“Well I think it can only be we get rid of all our hostility on the page because we write about some pretty gruesome stuff, so that’s a kind of therapy getting rid of it in the books,” Lee said. “So in real life everyone is incredibly friendly, they really are, if you look at the people who turn up to Harrogate probably in their books they’ve killed a thousand people collectively that year in various stories and yet they’re the nicest people possible as they must be getting it out of their system.”
“It’s a lonely job so you really grab the opportunity to socialise,” Lee added. “Writers are the only people that truly understand what we’re doing, which is not to say it’s a problem it’s the greatest job in the world, compared to other people’s jobs there’s no problems at all, but there are various ups and downs and ins and outs and really only another writer will understand it so we feel at home with each other.”
Giants of the genre have featured over the years including JK Rowling writing as Robert Galbraith, Ian Rankin, Jo Nesbo, PD James and Ruth Rendell.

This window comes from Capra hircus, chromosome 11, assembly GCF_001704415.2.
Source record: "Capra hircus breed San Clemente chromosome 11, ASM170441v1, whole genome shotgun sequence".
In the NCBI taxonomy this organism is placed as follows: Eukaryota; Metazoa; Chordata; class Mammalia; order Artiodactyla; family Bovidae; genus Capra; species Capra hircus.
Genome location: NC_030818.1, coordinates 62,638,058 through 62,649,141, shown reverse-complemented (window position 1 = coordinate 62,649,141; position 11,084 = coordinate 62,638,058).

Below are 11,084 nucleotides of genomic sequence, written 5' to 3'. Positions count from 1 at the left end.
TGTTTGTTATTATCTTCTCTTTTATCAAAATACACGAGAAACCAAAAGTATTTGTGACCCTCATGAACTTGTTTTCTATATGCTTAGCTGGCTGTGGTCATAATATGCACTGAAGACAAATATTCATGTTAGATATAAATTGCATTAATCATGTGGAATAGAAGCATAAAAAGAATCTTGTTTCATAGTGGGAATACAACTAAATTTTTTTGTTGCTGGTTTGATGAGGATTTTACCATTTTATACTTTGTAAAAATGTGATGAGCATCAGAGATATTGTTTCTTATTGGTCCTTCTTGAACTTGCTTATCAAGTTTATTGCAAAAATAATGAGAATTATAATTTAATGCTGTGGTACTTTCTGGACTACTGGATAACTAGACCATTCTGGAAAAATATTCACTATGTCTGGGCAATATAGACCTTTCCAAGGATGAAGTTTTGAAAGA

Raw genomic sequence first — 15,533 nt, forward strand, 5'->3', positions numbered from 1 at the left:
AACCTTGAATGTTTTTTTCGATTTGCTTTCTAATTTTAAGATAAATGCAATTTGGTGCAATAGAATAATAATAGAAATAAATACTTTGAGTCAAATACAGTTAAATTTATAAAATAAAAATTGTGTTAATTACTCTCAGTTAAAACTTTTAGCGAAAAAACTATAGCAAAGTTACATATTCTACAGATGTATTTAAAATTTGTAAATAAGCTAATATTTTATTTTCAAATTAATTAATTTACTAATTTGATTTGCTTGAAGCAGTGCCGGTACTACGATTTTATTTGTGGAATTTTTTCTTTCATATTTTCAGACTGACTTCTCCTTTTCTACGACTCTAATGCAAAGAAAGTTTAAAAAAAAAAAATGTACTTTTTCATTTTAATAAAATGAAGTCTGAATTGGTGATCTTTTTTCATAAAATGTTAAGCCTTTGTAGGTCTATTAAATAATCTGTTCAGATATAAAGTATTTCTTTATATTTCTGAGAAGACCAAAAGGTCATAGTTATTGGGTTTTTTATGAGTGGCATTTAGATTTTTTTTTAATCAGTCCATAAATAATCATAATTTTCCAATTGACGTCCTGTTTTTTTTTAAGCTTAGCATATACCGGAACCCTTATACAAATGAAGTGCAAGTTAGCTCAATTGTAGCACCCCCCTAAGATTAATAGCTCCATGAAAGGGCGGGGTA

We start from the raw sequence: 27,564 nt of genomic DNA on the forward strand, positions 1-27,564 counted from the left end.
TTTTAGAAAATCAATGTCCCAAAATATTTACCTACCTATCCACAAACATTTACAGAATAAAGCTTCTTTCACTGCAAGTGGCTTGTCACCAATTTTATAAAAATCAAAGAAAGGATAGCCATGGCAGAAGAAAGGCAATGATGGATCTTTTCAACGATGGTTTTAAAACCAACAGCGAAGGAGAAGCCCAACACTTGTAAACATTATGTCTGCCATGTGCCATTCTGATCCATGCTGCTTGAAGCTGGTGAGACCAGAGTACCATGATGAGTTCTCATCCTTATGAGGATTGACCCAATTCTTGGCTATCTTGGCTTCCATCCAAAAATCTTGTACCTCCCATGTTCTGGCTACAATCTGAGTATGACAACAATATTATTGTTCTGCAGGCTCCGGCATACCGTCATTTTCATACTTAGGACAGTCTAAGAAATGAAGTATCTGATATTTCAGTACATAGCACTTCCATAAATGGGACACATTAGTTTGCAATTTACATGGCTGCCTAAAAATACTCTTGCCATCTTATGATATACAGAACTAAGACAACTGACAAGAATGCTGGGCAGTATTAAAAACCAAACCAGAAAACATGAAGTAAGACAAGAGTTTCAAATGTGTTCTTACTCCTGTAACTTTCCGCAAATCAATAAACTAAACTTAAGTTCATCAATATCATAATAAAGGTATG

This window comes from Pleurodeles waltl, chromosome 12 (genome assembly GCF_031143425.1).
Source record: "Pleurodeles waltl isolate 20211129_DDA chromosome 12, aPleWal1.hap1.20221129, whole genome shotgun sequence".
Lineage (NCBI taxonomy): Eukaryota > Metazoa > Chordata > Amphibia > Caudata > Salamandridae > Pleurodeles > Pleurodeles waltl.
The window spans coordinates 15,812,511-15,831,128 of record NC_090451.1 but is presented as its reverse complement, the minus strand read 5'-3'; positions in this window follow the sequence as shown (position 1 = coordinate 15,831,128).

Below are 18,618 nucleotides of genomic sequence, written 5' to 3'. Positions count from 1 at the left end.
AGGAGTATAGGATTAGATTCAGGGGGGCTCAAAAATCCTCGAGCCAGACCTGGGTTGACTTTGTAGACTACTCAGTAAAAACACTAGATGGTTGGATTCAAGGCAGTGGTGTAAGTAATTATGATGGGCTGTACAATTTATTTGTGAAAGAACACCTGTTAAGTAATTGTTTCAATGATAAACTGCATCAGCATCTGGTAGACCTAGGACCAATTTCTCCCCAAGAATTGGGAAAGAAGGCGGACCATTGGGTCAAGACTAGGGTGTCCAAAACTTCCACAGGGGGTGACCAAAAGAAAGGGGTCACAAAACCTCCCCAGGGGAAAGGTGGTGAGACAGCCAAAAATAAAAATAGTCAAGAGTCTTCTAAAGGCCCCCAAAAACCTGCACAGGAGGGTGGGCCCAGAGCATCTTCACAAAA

Harrogate is also famed for its no barriers approach, where readers rub shoulders with authors.
Simon Theakston, title sponsor of the crime writing festival, described Lee Child as a ‘hero’ to readers. Do any of his fans or readers stand out?
“A lot of them because there’s no reason why they should read my books, there’s no law that says they’ve got to, so anyone who does is paying me a huge compliment. It’s not really for the money because books are very cheap now but for the time; they’re giving me two, three days of their life, and I think that’s a huge compliment. I get these very touching messages. There are two categories, one is women who find it helps them bond or re-bond with their fathers; they both read the Reacher books and discuss them and it brings a new dimension to their relationship or rekindles their relationship. The other category is sad ones. Just today someone told me their dad was having cancer treatment and reading all the books took his mind of it getting him through the chemotherapy, so that’s useful, the books are literally helping somebody and that’s a great feeling.”